Facing this scenario it is not surprising that attention to access to medicines as an issue of rights is increasing. In 2014, a joint commission from the medical journal The Lancet and the University of Oslo published policy report in which it cited the imbalance of political power between nations as a major cause of health care inequality across the world. According to the report, disparities in health are not just linked to poverty but also to the unequal distribution of material and knowledge resources across nations and the capacity to influence global governance.

While there have been tremendous global advances in expanding civil liberties—through international laws and practice—much of the normative infrastructure and policy to support rights was crafted and is still shaped by the interests of the developed north.  Even in the morality of rights—civil, political, social, and economic—power rules.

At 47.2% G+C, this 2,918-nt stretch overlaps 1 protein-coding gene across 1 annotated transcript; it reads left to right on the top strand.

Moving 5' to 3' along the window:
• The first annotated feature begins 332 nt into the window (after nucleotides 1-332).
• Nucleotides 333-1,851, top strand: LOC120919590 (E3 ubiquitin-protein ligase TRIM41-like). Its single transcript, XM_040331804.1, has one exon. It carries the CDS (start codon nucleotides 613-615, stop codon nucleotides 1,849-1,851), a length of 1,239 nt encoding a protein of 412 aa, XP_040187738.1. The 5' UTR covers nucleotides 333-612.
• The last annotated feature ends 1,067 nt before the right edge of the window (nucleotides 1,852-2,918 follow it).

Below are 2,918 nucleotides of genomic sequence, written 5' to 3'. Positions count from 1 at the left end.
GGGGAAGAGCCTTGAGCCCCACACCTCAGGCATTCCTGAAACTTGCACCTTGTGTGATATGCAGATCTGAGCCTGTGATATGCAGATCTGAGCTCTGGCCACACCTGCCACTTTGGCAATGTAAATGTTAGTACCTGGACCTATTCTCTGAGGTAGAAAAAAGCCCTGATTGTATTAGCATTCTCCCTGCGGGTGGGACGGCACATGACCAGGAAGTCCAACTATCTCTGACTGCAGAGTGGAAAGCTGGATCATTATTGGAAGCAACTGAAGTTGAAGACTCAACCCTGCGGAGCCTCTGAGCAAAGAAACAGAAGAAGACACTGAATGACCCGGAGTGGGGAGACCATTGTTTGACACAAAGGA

International frameworks pushing for universal human rights in relation to social and economic development are still filtered through institutions such as the UN, the Bretton Woods institutions (the International Monetary Fund and the World Bank) and northern donor organizations.  These are conservative institutions that have been slow to embrace broader economic and social rights, including health.

Today, though, in the new rash of regional organizations, can the Global South reset the norms and rework global (health) governance in support of rights and social justice goals?

While the Global South has struggled to advance broader economic and social rights in the development agenda, the Union of South American Nations (UNASUR) has focused on a significant concern for its regional members: the right to health.

 

Access to medicines and the right to health